PROBATE 21: Probate court believed it would not have jurisdiction once their mother left the state.

In this case, the subject guardianship proceedings were initially commenced in the Macomb Probate Court.

The probate court appointed petitioner (court appointed) as Mother’s guardian. After petitioner learned that Mother desired to make the transition to North Carolina to live closer to relatives, petitioner asked the court to implement a transitional plan to ensure Mother’s physical and emotional well-being.

Following a hearing on the motion, petitioner, respondent (the daughter), and Mother’s court-appointed attorney developed a transitional plan to be supported by a court order to ensure compliance. The petition indicated that the probate court would retain jurisdiction by virtue of the continued guardianship proceedings. Furthermore, the proposed order included a clause indicating that at the end of the 180-day transition period, a hearing will be held to determine if the Guardianship over Mother should continue in Michigan or be terminated upon the commencement of a new Guardianship proceeding in North Carolina.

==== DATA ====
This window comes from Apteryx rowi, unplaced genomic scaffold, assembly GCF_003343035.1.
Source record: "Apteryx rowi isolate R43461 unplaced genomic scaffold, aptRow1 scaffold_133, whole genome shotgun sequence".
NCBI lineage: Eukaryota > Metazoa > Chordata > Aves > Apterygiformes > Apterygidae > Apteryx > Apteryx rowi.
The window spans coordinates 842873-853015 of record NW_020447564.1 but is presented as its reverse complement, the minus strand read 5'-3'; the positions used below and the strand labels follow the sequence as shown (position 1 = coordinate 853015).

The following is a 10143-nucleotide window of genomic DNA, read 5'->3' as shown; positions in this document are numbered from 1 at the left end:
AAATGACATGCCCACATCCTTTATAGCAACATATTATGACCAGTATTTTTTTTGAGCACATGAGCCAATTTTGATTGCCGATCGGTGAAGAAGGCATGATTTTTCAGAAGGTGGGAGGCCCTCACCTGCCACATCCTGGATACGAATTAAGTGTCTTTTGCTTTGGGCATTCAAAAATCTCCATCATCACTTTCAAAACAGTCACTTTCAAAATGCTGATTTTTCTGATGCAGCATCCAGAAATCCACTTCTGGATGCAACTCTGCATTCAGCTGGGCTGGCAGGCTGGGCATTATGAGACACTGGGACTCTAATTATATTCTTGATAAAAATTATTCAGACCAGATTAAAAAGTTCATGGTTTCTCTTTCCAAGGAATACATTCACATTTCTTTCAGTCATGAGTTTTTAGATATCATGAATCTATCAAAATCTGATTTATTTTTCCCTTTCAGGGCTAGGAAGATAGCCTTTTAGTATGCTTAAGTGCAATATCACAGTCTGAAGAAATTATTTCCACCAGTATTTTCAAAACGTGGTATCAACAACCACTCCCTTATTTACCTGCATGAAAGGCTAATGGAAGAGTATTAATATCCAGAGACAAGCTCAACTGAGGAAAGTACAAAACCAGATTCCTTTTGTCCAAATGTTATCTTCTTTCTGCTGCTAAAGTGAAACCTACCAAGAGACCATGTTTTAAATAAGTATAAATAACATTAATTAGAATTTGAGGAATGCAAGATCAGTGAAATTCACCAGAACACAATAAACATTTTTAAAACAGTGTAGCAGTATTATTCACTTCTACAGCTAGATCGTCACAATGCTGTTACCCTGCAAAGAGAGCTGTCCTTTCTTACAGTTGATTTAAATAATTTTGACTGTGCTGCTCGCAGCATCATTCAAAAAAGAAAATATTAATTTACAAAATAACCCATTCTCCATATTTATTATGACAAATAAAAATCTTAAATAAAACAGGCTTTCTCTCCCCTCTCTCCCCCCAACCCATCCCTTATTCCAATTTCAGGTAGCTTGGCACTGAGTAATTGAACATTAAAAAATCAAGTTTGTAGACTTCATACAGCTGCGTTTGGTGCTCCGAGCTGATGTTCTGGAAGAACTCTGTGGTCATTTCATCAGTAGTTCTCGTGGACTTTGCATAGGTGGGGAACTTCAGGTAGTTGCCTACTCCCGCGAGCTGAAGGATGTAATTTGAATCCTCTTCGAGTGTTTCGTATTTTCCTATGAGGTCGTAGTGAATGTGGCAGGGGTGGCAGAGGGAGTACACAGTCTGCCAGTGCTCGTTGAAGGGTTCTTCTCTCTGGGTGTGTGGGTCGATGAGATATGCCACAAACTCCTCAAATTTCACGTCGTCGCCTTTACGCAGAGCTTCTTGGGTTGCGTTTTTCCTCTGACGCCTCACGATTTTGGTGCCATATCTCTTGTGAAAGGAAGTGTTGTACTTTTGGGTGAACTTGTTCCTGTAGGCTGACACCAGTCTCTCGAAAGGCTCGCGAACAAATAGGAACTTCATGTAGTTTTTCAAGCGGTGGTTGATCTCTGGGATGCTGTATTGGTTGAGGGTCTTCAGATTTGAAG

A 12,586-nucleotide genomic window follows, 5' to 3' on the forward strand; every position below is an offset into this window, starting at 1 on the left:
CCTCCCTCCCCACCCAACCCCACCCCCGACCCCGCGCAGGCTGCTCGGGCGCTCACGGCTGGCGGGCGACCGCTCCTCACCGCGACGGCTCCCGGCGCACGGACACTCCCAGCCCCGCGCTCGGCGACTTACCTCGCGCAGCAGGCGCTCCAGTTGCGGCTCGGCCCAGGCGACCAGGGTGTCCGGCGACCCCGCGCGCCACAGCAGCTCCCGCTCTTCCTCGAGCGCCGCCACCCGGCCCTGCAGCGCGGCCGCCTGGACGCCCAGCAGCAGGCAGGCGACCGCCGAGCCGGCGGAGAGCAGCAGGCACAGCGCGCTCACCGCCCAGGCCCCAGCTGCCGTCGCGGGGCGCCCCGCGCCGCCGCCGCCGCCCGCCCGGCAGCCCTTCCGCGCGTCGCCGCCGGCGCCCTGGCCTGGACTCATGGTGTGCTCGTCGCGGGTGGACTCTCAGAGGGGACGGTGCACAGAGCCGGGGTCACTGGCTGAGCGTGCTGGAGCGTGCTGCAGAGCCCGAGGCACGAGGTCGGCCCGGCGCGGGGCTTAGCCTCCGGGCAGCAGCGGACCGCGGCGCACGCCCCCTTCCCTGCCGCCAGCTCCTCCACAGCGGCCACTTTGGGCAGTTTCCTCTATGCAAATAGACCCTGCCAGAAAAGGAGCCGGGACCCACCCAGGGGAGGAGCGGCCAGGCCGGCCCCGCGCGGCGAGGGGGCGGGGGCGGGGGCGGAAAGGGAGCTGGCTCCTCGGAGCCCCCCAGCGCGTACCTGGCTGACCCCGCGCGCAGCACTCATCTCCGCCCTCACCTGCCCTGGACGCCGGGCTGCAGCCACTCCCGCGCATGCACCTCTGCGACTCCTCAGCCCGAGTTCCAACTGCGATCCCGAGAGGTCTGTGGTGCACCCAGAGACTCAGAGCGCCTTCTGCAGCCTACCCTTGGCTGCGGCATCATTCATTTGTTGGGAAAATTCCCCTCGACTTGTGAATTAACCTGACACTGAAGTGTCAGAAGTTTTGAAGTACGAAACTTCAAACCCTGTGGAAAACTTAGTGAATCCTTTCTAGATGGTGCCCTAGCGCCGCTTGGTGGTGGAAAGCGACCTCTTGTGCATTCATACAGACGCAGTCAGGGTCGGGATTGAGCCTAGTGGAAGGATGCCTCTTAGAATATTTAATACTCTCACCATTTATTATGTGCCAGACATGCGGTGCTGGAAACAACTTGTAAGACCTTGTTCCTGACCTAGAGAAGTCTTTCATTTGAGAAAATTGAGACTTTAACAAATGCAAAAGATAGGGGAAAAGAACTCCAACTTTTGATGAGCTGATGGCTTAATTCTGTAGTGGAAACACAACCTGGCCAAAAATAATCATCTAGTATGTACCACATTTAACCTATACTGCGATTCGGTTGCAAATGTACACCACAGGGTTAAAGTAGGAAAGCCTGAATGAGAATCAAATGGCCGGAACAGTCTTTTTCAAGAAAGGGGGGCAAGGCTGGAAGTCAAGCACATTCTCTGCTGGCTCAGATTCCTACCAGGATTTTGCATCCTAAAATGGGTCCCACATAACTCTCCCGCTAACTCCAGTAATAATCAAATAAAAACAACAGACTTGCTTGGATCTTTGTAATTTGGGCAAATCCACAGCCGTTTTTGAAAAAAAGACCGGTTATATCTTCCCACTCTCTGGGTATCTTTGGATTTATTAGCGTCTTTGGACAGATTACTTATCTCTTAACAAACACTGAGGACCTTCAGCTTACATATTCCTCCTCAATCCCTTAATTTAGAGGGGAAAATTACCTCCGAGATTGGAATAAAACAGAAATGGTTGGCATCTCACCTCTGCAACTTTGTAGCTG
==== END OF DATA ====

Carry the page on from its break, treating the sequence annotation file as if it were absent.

The trial court, however, indicated its belief that it would not have jurisdiction once Mother left the state.  Despite counsel’s argument regarding the utility of the Full Faith and Credit Clause, the probate court disagreed.

Petitioner states that a final guardianship report has not been filed and that the probate court was not required to terminate the guardianship proceedings in order to enter the stipulated order. Furthermore, petitioner did not seek to resign. These assertions are undisputed, and indeed would not change as a result of the probate court’s entry of the stipulated order. The transfer of jurisdiction is contingent upon the occurrence of a final accounting and resignation by the guardian in the court in which the letters of authority were issued.

North Carolina’s courts would recognize the jurisdiction of the Michigan probate court and would require an order of transfer before allowing a transfer of guardianship. Petitioner also would maintain the ability to raise an objection to the transfer if the transfer was not in Mother’s best interests.

Ultimately, if a permanent relocation to North Carolina were in Mother’s best interests after the 180-day transition period, the probate court would remain in a position to make the determination as to whether it should transfer the guardianship proceedings to the jurisdiction of a North Carolina court.

In sum, the probate court would remain in a position to safeguard Mother and her interests until it was convinced that a transfer was in Mother’s best interests. Therefore, the probate court clearly erred by concluding that it would no longer have jurisdiction over Mother following entry of the proposed stipulated order.

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